In this condition, there are loose cartilage or small bony fragments floating within the joint space. These can occur after injuries or with early arthritis, where there is damage to the cartilage or bone.
Patients can present with pain or locking (where the elbow becomes stuck in a particular position and may require a ‘trick’ movement to release it). The locking may be infrequent, but for some patients it may affect their daily activities and work.
How is the diagnosis made?
This is predominantly based on the history given by the patient. Examination at the time of consultation may be normal, but sometime patients can demonstrate the locking.
X-rays are usually taken, but these may be normal. Often scans are required. A CT scan will show bony loose bodies adequately, but an MRI may demonstrate the cartilaginous loose bodies better.
What is the treatment?
If the locking only occurs very occasionally, or it does not interfere with daily activity, then it can be treated conservatively with avoidance of the movement that can cause the locking.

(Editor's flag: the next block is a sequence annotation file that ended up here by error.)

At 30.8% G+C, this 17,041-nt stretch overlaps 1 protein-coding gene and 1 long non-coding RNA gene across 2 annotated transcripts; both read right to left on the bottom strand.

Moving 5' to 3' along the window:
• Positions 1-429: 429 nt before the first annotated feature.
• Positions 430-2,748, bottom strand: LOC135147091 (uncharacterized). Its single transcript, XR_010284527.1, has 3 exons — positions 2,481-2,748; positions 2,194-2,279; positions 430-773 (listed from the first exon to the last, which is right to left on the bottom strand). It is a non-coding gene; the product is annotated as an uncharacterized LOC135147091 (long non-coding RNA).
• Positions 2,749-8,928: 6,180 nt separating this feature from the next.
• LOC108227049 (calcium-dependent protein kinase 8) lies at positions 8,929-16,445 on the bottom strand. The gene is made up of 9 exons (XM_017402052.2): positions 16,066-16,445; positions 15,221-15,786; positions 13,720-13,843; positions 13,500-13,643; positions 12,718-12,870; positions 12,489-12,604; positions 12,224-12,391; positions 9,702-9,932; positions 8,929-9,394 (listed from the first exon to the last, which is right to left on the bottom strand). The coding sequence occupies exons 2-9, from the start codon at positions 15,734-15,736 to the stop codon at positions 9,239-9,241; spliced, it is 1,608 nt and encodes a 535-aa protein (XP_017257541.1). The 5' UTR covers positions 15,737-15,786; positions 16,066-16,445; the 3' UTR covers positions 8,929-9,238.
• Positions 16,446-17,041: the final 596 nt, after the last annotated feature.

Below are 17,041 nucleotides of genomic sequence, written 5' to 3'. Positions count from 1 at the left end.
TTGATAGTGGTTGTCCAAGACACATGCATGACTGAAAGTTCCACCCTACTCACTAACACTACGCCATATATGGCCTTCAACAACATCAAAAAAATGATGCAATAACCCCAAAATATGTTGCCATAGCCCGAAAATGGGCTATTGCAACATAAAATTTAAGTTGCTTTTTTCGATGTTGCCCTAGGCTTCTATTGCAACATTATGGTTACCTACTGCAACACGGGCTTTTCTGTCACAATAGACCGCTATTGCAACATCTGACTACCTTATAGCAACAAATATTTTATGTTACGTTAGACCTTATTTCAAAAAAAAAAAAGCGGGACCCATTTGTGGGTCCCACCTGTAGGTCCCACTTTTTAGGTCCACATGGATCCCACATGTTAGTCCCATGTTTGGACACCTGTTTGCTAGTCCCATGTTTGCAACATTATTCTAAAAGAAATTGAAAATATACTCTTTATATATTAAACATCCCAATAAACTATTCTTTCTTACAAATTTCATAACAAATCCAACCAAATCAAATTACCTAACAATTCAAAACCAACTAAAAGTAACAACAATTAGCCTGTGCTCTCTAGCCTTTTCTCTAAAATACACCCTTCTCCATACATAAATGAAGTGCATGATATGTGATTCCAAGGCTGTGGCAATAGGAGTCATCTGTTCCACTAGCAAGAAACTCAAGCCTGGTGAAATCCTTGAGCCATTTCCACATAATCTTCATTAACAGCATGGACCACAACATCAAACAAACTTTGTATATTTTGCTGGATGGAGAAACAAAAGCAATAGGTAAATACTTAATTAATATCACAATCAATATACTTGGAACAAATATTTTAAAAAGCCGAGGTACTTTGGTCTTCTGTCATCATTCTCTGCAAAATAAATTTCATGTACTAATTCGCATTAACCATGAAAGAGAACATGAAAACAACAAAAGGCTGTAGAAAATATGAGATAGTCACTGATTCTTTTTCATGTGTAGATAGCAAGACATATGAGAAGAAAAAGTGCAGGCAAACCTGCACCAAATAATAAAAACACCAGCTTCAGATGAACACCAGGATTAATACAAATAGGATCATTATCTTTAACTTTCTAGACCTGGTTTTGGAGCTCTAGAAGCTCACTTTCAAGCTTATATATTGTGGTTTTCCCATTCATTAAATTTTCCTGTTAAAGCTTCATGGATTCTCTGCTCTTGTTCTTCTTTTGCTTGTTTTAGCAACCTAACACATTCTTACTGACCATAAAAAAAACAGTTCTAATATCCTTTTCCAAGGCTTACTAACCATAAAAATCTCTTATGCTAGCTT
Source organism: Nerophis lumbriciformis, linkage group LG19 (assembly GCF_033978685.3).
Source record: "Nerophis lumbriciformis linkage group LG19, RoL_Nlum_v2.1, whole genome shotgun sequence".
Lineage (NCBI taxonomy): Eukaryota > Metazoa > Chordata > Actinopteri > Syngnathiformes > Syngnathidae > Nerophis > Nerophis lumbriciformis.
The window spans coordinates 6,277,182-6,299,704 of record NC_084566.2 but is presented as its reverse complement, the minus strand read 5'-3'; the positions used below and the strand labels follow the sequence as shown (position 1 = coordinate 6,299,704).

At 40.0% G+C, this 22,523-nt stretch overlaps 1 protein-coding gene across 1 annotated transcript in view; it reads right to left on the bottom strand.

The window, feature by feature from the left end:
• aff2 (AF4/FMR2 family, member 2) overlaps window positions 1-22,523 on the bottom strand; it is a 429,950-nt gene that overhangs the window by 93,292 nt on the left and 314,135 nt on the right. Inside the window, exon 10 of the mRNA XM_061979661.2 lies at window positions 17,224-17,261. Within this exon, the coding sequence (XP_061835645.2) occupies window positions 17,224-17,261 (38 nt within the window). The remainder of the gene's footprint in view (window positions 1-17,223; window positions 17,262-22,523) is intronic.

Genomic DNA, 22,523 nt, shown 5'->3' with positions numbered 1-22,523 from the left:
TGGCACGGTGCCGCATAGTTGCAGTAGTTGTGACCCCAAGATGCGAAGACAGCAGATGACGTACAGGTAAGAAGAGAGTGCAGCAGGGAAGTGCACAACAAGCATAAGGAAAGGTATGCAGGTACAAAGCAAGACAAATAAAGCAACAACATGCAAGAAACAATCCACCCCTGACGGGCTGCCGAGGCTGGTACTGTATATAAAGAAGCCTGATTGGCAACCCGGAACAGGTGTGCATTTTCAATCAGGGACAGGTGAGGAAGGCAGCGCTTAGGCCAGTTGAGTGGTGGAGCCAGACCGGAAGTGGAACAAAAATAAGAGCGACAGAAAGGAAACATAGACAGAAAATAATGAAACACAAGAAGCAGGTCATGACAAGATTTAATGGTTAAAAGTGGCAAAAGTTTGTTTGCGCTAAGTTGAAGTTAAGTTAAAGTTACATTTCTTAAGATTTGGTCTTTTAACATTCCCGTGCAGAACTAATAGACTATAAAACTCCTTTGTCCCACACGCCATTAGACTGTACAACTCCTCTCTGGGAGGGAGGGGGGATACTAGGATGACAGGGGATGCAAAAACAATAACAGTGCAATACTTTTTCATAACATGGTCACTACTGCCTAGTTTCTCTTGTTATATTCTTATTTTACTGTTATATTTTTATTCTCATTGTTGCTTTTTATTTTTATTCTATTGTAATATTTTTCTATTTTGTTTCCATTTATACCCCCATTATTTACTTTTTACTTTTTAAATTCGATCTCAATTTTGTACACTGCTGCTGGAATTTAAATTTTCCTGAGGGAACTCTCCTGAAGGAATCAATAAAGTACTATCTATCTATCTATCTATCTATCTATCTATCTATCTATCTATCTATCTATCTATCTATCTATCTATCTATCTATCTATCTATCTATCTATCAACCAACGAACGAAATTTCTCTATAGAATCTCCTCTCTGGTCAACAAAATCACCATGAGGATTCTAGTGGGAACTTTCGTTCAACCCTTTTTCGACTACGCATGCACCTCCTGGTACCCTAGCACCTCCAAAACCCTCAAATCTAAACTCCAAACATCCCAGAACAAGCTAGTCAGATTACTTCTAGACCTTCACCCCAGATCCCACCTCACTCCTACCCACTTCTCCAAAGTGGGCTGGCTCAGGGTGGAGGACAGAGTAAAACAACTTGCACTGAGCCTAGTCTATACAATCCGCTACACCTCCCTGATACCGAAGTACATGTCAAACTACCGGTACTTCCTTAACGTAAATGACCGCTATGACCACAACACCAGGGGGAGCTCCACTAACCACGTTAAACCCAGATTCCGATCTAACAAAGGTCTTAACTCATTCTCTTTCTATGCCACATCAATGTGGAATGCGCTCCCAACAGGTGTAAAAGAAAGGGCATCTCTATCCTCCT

However, if problematic, then surgery can be performed. This is usually carried out arthroscopically (keyhole), but the skin wounds may have to be made bigger depending on the size of the fragments being removed. The surgery is performed under general anaesthetic as a day case procedure.
The locking shoulder resolve immediately afterwards. There will be dressings and bandages but the elbow will be mobilised immediately. The sutures will need removing at 2 weeks. The rehabilitation process will be dependent on the treating surgeon and will be discussed in details.
Risks of Surgery
Surgery carries the risks of infection, bleeding, nerve injury, stiffness, failure of the procedure and recurrence of the loose bodies/symptoms.